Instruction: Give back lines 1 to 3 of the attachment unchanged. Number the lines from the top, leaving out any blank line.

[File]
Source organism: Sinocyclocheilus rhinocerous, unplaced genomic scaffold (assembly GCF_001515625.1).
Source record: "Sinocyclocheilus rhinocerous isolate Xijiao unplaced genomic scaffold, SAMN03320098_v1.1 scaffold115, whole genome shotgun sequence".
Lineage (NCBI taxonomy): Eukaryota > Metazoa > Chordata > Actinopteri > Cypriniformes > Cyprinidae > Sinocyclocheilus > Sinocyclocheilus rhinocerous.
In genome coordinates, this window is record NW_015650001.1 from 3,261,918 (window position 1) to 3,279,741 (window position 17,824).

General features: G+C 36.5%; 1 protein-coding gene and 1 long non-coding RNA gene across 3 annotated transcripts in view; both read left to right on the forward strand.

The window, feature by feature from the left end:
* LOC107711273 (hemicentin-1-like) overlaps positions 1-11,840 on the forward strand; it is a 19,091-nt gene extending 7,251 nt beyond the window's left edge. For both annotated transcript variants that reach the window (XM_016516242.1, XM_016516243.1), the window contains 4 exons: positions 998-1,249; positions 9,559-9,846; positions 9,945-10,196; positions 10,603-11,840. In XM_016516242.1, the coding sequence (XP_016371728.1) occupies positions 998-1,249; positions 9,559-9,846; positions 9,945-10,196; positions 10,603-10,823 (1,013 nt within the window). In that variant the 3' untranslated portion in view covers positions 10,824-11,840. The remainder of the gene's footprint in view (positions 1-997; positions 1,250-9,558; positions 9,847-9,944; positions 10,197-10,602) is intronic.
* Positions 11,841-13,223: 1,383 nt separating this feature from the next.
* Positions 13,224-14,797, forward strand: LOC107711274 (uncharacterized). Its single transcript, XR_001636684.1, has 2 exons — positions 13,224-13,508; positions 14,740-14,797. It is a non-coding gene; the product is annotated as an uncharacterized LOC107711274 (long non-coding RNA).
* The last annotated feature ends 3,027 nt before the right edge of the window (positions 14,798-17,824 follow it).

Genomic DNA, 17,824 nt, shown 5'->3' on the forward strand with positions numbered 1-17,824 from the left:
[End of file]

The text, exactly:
Source organism: Sinocyclocheilus rhinocerous, unplaced genomic scaffold (assembly GCF_001515625.1).
Source record: "Sinocyclocheilus rhinocerous isolate Xijiao unplaced genomic scaffold, SAMN03320098_v1.1 scaffold115, whole genome shotgun sequence".
Lineage (NCBI taxonomy): Eukaryota > Metazoa > Chordata > Actinopteri > Cypriniformes > Cyprinidae > Sinocyclocheilus > Sinocyclocheilus rhinocerous.